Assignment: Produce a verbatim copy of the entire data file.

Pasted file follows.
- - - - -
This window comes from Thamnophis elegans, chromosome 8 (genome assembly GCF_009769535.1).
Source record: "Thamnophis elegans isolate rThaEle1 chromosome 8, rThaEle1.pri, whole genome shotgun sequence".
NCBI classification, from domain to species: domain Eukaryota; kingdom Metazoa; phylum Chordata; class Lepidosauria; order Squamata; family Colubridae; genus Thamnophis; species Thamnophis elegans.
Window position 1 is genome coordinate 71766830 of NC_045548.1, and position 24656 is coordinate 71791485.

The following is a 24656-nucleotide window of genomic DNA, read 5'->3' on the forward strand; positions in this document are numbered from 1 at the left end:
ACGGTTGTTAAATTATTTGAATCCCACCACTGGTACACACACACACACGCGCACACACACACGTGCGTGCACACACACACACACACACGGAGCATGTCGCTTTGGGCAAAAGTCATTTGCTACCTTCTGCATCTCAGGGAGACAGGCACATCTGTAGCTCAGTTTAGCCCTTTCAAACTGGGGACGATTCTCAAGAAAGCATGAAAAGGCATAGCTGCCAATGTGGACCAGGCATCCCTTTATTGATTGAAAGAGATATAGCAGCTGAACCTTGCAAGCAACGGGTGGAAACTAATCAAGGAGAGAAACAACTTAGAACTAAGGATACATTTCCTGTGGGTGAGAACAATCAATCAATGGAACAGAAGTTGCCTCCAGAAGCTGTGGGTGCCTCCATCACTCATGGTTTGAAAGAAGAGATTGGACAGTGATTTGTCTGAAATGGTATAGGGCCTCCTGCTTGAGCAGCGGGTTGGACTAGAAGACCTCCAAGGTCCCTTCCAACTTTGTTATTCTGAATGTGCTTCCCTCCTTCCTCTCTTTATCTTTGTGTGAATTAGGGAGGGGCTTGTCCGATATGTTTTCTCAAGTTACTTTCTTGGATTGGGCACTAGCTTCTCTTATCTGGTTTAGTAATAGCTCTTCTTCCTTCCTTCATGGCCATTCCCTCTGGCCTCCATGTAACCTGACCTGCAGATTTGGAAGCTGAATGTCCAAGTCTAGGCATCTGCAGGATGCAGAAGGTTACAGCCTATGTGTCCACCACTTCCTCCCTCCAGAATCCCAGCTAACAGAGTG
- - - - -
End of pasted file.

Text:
This window comes from Thamnophis elegans, chromosome 8 (genome assembly GCF_009769535.1).
Source record: "Thamnophis elegans isolate rThaEle1 chromosome 8, rThaEle1.pri, whole genome shotgun sequence".
NCBI classification, from domain to species: domain Eukaryota; kingdom Metazoa; phylum Chordata; class Lepidosauria; order Squamata; family Colubridae; genus Thamnophis; species Thamnophis elegans.
Window position 1 is genome coordinate 71766830 of NC_045548.1, and position 24656 is coordinate 71791485.

The following is a 24656-nucleotide window of genomic DNA, read 5'->3' on the forward strand; positions in this document are numbered from 1 at the left end:
ACGGTTGTTAAATTATTTGAATCCCACCACTGGTACACACACACACACGCGCACACACACACGTGCGTGCACACACACACACACACACGGAGCATGTCGCTTTGGGCAAAAGTCATTTGCTACCTTCTGCATCTCAGGGAGACAGGCACATCTGTAGCTCAGTTTAGCCCTTTCAAACTGGGGACGATTCTCAAGAAAGCATGAAAAGGCATAGCTGCCAATGTGGACCAGGCATCCCTTTATTGATTGAAAGAGATATAGCAGCTGAACCTTGCAAGCAACGGGTGGAAACTAATCAAGGAGAGAAACAACTTAGAACTAAGGATACATTTCCTGTGGGTGAGAACAATCAATCAATGGAACAGAAGTTGCCTCCAGAAGCTGTGGGTGCCTCCATCACTCATGGTTTGAAAGAAGAGATTGGACAGTGATTTGTCTGAAATGGTATAGGGCCTCCTGCTTGAGCAGCGGGTTGGACTAGAAGACCTCCAAGGTCCCTTCCAACTTTGTTATTCTGAATGTGCTTCCCTCCTTCCTCTCTTTATCTTTGTGTGAATTAGGGAGGGGCTTGTCCGATATGTTTTCTCAAGTTACTTTCTTGGATTGGGCACTAGCTTCTCTTATCTGGTTTAGTAATAGCTCTTCTTCCTTCCTTCATGGCCATTCCCTCTGGCCTCCATGTAACCTGACCTGCAGATTTGGAAGCTGAATGTCCAAGTCTAGGCATCTGCAGGATGCAGAAGGTTACAGCCTATGTGTCCACCACTTCCTCCCTCCAGAATCCCAGCTAACAGAGTG